Hospitals in the 19th century were charitable institutions that supported those who could not afford to have doctors visit them in their homes. Washington at the dawn of the Civil War had virtually none, aside from the recently-founded Saint Elizabeths asylum for the mentally ill in Southeast. Providence Hospital on Capitol Hill, organized by the Daughters of Charity of Saint Vincent de Paul (and profiled in Lost Washington, DC), was the first general public hospital, but it took in mostly war-related cases and could accommodate very few D.C. residents. (more…)
Ed. Note: This was originally printed in 2011 but just came across my facebook last week, thanks to John for being kind enough to let us repost this great story here.
Mary Foote Henderson, circa 1923 (author’s collection).
The Gilded Age, from the 1870s until the 1910s, was a unique period in Washington’s history. The city attracted many nouveaux riches who were drawn by the fact that upper-class Washington society in those days was wide open to anyone with lots of money, a circumstance not found in other major Eastern cities. Of all the wealthy people who moved to Washington to exert power and influence in the Gilded Age, one of the most powerful and influential was a woman, Mary Foote Henderson (1846-1931), who turned her City Beautiful dreams into reality along upper 16th Street. (more…)
Ninth Street downtown was one of the city’s liveliest entertainment zones in the early years of the 20th century, full of theaters like the Gayety Burlesque, which we’ve previously profiled, and a colorful array of exotic restaurants, bars, and diners. “Everything that ever happened in this city happened there. When you came to town you had to strut up and down Ninth Street or you hadn’t lived,” boxing promoter Goldie Ahearn later recalled. But by the World War II years, this had all begun to change. The theaters and restaurants were still there, but they tended toward the seedy. Many of their patrons were the city’s alienated loners, the gamblers and late-night drinkers, the soldiers and sailors at loose ends who sooner or later ended up causing some kind of trouble. “There are eight million stories in the naked city…” says the narrator of the classic 1948 film noir about New York City. In the case of Washington, this sad story, as told breathlessly by the city’s newspapers, is one of them.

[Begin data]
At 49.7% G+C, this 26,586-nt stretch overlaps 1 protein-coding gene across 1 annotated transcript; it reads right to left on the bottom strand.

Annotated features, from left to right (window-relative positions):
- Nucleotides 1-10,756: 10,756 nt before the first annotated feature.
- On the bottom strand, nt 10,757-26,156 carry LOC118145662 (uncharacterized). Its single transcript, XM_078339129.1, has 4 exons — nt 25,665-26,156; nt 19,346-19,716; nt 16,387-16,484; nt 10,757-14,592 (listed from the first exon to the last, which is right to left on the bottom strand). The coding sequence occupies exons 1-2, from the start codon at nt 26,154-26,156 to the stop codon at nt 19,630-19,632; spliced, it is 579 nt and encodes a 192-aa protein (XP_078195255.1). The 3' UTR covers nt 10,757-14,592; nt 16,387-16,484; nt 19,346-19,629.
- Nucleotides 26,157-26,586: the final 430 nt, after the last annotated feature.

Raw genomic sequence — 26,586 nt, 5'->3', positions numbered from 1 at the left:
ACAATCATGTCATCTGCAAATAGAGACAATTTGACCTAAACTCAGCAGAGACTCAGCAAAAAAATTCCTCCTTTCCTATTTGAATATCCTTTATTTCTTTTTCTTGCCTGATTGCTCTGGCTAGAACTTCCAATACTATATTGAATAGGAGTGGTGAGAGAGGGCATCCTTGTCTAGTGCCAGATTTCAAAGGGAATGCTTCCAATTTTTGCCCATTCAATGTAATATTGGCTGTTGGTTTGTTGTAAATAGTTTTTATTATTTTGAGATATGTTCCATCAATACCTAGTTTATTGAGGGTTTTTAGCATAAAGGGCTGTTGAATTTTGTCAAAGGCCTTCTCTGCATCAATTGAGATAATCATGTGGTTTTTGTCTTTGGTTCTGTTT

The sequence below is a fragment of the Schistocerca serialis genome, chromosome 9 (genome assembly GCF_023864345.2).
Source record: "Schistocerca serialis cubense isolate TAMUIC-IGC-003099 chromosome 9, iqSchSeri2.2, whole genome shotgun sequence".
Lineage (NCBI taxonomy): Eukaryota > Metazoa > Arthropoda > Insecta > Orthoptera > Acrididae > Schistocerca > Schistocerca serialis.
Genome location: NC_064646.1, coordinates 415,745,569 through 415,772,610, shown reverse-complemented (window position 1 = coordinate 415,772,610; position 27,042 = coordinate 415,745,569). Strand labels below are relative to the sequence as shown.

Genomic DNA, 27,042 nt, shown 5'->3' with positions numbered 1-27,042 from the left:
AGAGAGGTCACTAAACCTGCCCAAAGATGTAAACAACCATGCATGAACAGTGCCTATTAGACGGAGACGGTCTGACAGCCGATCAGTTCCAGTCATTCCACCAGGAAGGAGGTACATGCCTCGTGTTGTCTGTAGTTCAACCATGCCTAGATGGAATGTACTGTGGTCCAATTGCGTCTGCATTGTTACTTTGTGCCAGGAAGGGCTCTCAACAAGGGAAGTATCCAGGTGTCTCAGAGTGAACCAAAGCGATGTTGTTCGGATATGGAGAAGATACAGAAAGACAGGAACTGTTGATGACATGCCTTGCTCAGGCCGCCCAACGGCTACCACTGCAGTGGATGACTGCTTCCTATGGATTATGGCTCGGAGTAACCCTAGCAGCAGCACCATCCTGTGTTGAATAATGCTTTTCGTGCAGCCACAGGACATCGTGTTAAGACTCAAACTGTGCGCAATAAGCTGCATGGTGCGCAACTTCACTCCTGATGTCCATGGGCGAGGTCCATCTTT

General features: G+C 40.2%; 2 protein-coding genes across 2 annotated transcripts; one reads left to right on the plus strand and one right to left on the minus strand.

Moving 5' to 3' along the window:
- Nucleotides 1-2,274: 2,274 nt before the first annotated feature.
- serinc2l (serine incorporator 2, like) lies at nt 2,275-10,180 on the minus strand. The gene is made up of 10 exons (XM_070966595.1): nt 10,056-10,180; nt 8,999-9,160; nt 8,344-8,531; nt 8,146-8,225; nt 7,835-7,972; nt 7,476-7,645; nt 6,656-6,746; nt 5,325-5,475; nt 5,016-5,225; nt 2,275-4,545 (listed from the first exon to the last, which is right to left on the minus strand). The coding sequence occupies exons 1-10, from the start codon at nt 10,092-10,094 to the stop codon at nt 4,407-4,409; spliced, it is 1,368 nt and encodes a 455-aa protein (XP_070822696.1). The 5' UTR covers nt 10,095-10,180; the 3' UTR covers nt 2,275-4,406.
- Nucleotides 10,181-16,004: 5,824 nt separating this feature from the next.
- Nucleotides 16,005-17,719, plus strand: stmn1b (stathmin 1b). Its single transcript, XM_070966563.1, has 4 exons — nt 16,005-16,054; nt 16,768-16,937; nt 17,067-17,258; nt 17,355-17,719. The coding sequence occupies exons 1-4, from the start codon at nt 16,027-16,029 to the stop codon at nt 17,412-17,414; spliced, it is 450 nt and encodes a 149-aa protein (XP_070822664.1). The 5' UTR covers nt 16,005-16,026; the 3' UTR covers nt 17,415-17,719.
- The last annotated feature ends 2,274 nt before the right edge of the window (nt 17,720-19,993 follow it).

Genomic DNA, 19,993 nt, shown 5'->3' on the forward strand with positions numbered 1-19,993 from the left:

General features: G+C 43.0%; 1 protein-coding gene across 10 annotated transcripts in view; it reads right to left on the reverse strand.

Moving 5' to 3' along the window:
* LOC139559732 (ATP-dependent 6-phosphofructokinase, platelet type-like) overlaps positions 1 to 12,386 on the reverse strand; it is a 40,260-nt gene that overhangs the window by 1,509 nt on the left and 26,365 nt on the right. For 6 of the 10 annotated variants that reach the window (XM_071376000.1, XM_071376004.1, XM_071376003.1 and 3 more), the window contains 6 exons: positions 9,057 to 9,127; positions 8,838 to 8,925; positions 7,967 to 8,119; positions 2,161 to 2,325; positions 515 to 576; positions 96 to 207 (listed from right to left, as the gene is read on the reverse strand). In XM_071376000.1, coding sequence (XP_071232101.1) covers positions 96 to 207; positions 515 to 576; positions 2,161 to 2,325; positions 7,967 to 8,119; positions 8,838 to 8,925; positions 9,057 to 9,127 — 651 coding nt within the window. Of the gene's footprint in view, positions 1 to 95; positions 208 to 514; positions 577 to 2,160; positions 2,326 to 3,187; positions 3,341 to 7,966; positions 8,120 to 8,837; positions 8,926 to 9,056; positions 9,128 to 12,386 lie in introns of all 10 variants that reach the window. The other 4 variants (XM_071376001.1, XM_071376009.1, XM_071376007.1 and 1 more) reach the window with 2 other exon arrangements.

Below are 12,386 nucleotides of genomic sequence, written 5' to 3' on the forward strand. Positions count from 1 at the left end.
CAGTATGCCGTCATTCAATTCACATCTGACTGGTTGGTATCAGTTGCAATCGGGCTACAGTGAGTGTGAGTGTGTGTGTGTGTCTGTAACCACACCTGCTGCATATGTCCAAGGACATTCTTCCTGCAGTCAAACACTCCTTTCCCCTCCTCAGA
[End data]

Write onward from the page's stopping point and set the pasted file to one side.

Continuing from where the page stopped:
Greek restaurants were once commonplace on 9th Street. Some, like the Athens Restaurant at 804 9th Street were prominent and long-lived, but others, including the small storefront at 719 9th Street, were less reputable. As a Greek coffee house in 1946 it was busted by the vice squad for illegal gambling. Four years later, reincarnated as the “Acropolis Club,” it was shut down again for the same reason. By the late 1950s, the joint had been renamed the Jo Del Grill (or Jo Del Tavern), and this is the place that George P. Kaldes purchased in 1957. Kaldes, a 33-year-old World War II Army veteran of Greek descent, had cashed in a life insurance policy and put up all of his personal savings to gain full ownership of the Jo Del, and in the months after doing so he had been proud that the little place was beginning to show a modest profit. (more…)